• Social Skills Training Although designed for individuals suffering from schizophrenia, this resource is appropriate for any inmate with moderate social skills deficits.
  • STAGES Program, Residential **A residential Psychology Treatment Program for inmates diagnosed with Borderline Personality Disorder.
  • STRONGER TOGETHER, EMERGING PROUD (S.T.E.P.)The program is designed to provide a safe, supportive place for participants to discuss shared experiences as a transgender person, build their resilience, and create a support system.
  • Threshold Program The Threshold Program is a non-residential faith-based reentry program, like the more intensive Life Connections Program; it is open to inmates across the BOP regardless of religious affiliation.
  • TRANSITION ACCEPTANCE The program is designed to provide a supportive space for participants to explore their gender transition journey.
  • Vocational Training This program combines three broad categories: 1) Apprenticeship Training, 2) Certification Course Training, and 3) Vocational Training.
  • WAYSAFE The goal of this program is to improve decision-making skills so participants can avoid at-risk behaviors regarding HIV and other viral illnesses spread by sex or blood contact.
  • WELLNESS INSIDE AND OUT The Wellness: The Inside and Out program will target individuals who bring physical and mental health problems to prison by offering skill-building lessons and specific goals.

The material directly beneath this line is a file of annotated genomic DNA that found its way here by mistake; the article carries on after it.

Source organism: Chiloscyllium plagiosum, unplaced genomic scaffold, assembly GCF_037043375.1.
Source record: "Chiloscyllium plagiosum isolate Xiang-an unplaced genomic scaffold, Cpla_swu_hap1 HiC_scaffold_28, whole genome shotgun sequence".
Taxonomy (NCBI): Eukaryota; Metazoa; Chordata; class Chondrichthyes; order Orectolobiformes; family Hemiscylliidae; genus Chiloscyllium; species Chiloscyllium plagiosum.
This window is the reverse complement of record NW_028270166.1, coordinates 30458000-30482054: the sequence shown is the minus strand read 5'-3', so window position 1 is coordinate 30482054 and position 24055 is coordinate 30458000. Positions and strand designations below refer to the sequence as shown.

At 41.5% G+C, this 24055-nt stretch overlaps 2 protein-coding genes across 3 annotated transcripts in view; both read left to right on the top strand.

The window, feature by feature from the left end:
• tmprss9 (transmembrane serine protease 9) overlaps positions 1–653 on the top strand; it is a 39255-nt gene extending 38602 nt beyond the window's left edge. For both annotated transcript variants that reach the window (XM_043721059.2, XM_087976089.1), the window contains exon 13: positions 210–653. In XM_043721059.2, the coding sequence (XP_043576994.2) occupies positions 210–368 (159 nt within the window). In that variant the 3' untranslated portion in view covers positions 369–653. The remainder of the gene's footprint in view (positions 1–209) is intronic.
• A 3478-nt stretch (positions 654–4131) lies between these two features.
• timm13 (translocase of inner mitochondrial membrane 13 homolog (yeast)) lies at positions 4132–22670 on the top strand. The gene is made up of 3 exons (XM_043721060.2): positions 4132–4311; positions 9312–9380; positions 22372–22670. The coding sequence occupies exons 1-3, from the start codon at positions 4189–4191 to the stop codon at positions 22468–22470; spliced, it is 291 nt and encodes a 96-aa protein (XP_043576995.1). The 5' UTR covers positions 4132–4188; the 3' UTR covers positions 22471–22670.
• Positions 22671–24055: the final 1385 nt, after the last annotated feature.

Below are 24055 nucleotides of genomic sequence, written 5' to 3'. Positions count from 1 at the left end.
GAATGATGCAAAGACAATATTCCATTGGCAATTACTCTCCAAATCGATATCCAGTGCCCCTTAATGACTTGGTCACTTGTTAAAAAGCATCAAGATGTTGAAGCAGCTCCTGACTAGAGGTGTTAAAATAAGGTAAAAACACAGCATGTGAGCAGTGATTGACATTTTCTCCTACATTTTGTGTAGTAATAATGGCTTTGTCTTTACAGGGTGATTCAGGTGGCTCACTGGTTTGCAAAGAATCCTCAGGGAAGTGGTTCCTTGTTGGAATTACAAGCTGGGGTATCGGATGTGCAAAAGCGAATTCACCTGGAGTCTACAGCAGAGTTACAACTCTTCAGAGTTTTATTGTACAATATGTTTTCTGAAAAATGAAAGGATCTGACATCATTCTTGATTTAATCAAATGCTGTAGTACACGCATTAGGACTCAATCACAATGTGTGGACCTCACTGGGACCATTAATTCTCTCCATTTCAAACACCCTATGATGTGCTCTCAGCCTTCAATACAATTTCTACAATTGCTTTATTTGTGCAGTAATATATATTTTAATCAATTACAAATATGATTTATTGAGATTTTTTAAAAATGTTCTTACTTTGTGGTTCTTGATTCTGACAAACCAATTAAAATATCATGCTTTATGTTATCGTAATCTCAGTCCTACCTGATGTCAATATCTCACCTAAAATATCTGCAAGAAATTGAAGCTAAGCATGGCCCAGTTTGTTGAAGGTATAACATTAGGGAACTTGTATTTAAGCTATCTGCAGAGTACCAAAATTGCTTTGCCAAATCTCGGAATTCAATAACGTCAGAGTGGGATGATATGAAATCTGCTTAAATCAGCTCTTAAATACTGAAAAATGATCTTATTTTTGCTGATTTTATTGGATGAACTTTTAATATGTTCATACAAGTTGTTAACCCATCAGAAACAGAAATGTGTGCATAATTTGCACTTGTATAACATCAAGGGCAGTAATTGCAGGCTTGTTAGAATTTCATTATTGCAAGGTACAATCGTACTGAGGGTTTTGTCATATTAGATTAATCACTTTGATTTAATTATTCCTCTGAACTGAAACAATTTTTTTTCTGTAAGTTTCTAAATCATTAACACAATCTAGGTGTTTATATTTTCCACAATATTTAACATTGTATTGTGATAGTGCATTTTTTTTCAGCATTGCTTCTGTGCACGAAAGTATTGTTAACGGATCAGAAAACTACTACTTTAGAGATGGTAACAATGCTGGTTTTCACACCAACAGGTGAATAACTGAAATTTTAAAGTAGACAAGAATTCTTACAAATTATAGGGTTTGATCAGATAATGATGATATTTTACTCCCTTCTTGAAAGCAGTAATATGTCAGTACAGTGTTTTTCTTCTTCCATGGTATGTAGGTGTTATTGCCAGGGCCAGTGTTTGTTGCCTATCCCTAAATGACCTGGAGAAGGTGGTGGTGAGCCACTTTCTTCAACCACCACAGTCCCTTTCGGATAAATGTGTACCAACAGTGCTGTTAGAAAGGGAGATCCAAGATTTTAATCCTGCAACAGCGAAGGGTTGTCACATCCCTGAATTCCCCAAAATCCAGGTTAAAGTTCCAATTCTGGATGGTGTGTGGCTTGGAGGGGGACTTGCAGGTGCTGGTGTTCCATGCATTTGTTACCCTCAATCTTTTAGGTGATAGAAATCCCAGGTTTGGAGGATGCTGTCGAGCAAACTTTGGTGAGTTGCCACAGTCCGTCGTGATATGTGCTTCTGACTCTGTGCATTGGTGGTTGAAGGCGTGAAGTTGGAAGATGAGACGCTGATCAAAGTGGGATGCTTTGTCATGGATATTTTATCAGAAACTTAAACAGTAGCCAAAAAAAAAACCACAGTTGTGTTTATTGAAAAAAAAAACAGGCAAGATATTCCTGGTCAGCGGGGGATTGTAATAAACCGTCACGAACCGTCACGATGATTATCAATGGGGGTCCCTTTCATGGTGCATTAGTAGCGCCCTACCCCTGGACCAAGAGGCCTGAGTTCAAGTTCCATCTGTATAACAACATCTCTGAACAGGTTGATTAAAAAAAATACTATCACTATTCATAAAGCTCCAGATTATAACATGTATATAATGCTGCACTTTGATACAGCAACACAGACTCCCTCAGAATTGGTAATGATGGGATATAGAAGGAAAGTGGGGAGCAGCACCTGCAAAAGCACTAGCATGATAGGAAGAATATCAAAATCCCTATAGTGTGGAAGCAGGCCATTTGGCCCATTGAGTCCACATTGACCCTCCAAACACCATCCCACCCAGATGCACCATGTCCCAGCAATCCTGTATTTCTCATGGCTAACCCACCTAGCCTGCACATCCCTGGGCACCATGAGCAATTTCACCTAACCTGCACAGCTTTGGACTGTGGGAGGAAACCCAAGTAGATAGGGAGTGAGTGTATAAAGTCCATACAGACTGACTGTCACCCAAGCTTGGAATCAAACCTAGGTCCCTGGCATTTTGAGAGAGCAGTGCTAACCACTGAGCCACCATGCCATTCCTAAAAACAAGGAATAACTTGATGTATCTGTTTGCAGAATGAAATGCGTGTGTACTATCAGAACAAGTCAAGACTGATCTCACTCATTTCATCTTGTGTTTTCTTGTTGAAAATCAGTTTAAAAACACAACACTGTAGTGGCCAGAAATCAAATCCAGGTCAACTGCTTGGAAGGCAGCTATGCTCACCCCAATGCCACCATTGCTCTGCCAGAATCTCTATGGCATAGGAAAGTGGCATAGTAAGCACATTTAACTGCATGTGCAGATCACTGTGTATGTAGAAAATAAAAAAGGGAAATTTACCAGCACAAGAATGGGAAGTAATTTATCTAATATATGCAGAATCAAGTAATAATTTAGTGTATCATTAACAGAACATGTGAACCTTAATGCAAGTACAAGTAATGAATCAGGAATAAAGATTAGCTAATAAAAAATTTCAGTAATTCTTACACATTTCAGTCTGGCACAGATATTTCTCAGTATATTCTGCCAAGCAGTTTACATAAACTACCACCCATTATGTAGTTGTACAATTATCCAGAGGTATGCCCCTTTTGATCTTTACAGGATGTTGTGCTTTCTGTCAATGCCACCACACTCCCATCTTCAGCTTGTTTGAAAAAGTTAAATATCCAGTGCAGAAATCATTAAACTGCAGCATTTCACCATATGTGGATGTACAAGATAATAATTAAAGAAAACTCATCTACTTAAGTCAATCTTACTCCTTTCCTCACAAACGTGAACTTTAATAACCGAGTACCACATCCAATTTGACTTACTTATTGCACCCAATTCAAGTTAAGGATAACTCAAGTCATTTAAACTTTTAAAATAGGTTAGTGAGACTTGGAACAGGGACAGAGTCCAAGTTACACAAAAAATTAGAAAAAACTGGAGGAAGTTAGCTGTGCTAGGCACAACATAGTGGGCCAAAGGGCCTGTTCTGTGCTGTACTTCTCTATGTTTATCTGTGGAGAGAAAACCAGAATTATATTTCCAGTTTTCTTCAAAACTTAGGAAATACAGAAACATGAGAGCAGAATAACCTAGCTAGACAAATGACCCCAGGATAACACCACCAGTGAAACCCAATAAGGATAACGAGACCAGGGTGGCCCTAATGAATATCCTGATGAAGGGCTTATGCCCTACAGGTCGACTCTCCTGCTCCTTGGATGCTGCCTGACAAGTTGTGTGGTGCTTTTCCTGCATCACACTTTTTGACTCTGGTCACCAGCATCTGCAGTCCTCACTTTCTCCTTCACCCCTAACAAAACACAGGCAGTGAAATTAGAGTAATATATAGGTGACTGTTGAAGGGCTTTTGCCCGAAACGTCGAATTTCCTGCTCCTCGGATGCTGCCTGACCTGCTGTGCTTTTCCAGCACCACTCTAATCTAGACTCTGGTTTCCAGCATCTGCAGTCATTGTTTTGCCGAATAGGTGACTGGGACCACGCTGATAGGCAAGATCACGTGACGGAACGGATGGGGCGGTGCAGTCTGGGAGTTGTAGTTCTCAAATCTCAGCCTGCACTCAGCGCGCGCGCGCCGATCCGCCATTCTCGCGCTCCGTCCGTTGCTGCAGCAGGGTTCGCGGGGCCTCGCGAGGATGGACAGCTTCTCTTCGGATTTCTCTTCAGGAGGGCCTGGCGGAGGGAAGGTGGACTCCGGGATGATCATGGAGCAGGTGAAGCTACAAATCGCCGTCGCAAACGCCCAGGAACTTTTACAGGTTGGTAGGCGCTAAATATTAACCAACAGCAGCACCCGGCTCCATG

• Women’s Basic Financial Literacy Program This program targets the financial deficits incarcerated women face as they prepare to reenter society.
  • Woman’s Career Exploration Series Teaches strategies to help women succeed in the workplace and offers insights to assist them in overcoming employment barriers and moving toward long-term career success.
  • WOMEN’S CAREER SKILLS** is designed to assist participants in learning, developing, and practicing advanced skills for a fruitful career. These include Communication, Planning, Connecting with Others, and Personal Growth.
  • WOMEN’S LIFE SKILLS is designed to assist participants with life skill deficits in developing and practicing skills for success in their daily habits and routines.
  • WOMEN’S SEXUAL SAFETY The program includes three components: sexual health, sexual safety, and healthy sexual relationships.

**RESIDENTIAL (MODIFIED THERAPEUTIC COMMUNITY)

IV) PA, Productive Activities


STAKEHOLDERS are responsible for ensuring that prisoners’ time in prison is uneventful and that their criminal tendencies are changed when released.

It is important to demonstrate that you have accepted responsibility for your crime and show remorse for the victim you have harmed, preferably before your presentence interview. However, it is better to do so later than never.

Once inside, stay out of trouble, take the assessment (Sparc-13), and then show up at each of the First Step Act Classes your case managers recommended without rolling your eyes. Why do I say this? See my video on how to implement the First Step Act successfully.

Your Case Manager recommends taking a First Step Act Class, like on Balancing your Checkbook (yes, really, and say thank you!!). Next, with all your free time, Education, Personal Development, and doing your job are all important. Staff doesn’t care, but they will know if you don’t do your job and if you are pursuing a possible career interest in History, Marketing, Science, or Biographies (anything), which can include painting, woodworking, or reading Non-Fiction books – great!